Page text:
In the eyes of many, some of C.S. Lewis’ greatest works are those he wrote for children, namely, The Chronicles of Narnia. Perhaps it’s not surprising then to hear that Lewis received a number of fan letters from the children who read them.
In 1956, C.S. Lewis responded to a letter from a little girl named Joan, who had apparently sent him a sample of her own descriptive writing. Lewis took the opportunity to praise her style, but also worked in several gentle critiques. He went on to offer the following five tips to boost the little lady’s English and writing abilities:
1. Strive for Clarity
“Always try to use the language so as to make quite clear what you mean and make sure y[ou]r sentence couldn’t mean anything else.”
2. Use Plain and Direct Language
“Always prefer the plain direct word to the long, vague one. Don’t implement promises, but keep them.”
3. Be Practical, Not Philosophical
“Never use abstract nouns when concrete ones will do. If you mean ‘More people died’ don’t say ‘Mortality rose.’”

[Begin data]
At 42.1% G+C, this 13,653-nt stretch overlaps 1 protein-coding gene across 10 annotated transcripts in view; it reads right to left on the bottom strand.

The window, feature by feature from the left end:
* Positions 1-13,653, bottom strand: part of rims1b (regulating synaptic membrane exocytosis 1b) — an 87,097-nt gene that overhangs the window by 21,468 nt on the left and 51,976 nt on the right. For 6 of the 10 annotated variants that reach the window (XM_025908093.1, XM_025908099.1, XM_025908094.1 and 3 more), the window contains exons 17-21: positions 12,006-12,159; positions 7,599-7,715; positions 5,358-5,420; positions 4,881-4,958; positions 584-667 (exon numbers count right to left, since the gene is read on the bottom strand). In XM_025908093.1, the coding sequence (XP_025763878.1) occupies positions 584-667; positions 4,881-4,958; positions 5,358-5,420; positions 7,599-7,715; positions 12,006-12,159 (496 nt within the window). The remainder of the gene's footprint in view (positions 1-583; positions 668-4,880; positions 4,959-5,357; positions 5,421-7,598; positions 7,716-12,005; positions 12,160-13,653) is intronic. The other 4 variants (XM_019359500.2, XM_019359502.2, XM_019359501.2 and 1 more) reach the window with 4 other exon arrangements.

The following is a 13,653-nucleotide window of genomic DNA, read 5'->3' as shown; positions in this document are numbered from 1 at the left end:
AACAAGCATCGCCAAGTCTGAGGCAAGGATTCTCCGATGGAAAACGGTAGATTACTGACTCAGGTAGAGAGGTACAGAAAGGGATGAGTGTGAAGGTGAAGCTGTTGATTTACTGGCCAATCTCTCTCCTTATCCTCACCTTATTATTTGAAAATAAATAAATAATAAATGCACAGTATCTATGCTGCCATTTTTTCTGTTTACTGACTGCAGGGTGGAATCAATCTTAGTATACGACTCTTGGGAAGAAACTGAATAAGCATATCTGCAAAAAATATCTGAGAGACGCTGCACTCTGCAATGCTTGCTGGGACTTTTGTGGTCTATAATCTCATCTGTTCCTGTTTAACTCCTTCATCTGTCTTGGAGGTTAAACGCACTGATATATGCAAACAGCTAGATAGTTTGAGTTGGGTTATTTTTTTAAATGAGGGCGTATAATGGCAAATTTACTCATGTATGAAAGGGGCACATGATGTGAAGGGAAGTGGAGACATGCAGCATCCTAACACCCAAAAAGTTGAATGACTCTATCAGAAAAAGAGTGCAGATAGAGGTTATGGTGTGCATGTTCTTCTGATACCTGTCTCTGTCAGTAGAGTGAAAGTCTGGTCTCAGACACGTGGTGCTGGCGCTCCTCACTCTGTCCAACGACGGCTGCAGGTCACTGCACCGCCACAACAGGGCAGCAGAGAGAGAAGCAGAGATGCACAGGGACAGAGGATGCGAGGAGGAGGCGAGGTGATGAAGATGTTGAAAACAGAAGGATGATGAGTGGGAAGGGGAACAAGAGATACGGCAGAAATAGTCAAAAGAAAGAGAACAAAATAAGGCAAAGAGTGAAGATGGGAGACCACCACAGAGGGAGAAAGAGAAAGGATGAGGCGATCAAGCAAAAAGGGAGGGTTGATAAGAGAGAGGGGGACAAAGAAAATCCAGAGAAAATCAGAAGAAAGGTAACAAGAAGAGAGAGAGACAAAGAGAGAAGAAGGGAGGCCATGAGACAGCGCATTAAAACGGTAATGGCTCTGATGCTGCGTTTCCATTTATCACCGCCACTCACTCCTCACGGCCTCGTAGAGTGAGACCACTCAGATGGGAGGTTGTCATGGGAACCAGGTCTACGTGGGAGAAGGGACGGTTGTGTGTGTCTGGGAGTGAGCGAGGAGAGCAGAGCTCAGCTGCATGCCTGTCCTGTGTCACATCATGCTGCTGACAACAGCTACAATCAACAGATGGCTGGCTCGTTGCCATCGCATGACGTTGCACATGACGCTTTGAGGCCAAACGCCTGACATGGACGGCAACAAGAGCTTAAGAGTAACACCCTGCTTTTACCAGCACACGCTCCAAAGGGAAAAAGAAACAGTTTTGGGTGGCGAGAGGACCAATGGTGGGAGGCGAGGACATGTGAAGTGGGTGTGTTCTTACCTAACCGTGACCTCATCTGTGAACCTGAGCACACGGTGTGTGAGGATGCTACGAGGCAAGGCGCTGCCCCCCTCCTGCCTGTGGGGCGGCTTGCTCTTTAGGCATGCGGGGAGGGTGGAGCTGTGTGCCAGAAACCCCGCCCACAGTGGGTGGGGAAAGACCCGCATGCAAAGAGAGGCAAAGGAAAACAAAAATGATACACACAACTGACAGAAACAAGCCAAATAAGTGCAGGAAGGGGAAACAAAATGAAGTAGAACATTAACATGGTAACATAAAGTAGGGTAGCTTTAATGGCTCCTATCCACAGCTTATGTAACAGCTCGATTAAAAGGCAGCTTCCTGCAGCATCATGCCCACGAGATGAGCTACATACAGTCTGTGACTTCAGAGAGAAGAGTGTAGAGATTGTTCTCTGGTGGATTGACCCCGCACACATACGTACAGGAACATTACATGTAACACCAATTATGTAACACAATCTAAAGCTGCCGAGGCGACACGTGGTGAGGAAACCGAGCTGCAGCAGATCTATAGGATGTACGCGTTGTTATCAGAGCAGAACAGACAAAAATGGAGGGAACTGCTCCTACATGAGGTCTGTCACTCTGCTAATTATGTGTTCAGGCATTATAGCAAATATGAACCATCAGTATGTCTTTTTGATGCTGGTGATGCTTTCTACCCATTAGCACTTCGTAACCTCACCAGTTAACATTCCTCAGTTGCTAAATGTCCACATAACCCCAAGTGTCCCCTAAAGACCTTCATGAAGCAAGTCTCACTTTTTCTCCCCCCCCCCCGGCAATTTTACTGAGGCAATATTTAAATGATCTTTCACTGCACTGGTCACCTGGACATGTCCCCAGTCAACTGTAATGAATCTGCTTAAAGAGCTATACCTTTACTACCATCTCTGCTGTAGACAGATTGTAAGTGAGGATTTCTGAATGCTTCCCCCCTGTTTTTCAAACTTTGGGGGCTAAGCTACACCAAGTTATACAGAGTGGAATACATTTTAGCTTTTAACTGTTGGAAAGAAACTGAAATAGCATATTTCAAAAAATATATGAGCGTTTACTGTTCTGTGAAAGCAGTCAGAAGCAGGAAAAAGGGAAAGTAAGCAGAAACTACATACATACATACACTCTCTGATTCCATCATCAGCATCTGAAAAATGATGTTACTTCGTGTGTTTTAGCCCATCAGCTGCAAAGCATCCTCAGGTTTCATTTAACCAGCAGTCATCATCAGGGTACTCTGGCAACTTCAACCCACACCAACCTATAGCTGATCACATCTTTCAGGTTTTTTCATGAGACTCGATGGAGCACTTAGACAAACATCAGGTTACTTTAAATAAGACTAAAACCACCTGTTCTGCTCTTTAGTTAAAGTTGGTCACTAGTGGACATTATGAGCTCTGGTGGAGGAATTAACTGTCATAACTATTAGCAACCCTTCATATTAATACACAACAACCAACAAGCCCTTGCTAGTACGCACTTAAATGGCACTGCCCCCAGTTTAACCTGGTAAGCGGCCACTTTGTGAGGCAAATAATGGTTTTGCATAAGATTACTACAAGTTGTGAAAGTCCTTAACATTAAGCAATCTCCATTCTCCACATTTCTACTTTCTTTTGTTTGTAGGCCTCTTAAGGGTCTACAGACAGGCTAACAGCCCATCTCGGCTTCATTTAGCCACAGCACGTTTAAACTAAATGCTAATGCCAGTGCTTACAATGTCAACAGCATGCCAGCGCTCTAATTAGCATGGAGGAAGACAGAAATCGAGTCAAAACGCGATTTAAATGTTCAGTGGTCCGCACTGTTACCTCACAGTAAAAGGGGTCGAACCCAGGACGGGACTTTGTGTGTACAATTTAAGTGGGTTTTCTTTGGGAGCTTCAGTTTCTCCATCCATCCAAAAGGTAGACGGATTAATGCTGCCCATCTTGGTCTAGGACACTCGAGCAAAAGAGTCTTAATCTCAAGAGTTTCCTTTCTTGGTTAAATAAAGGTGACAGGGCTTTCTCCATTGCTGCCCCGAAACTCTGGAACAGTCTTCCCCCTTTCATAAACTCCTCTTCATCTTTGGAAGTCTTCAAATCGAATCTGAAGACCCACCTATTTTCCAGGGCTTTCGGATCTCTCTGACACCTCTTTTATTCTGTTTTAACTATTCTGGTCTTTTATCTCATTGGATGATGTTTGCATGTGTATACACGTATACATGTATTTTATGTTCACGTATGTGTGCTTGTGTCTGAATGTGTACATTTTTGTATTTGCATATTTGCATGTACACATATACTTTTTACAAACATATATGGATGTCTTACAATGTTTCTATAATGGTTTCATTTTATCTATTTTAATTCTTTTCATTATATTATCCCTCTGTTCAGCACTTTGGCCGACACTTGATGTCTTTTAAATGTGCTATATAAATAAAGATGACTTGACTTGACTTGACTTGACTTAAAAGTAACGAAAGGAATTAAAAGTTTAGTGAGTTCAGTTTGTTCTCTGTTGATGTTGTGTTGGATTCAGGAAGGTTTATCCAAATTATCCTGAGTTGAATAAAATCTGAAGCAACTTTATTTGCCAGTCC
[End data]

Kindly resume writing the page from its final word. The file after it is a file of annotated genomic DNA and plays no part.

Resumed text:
4. Show, Don’t Tell
“In writing. Don’t use adjectives which merely tell us how you want us to feel about the thing you are describing. I mean, instead of telling us a thing was ‘terrible,’ describe it so that we’ll be terrified. Don’t say it was ‘delightful’; make us say ‘delightful’ when we’ve read the description. You see, all those words (horrifying, wonderful, hideous, exquisite) are only like saying to your readers ‘Please will you do my job for me.’”
5. Keep it Simple
“Don’t use words too big for the subject. Don’t say ‘infinitely’ when you mean ‘very’; otherwise you’ll have no word left when you want to talk about something really infinite.”
Considering that only 27 percent of American 8th and 12th graders are proficient in writing, perhaps today’s students would be wise to take Lewis’ advice to little Joan to heart.
Image Credit: peagreengirl (cropped) bit.ly/1ryPA8o
Annie Holmquist is the editor of Intellectual Takeout. When not writing or editing, she enjoys reading, gardening, and time with family and friends.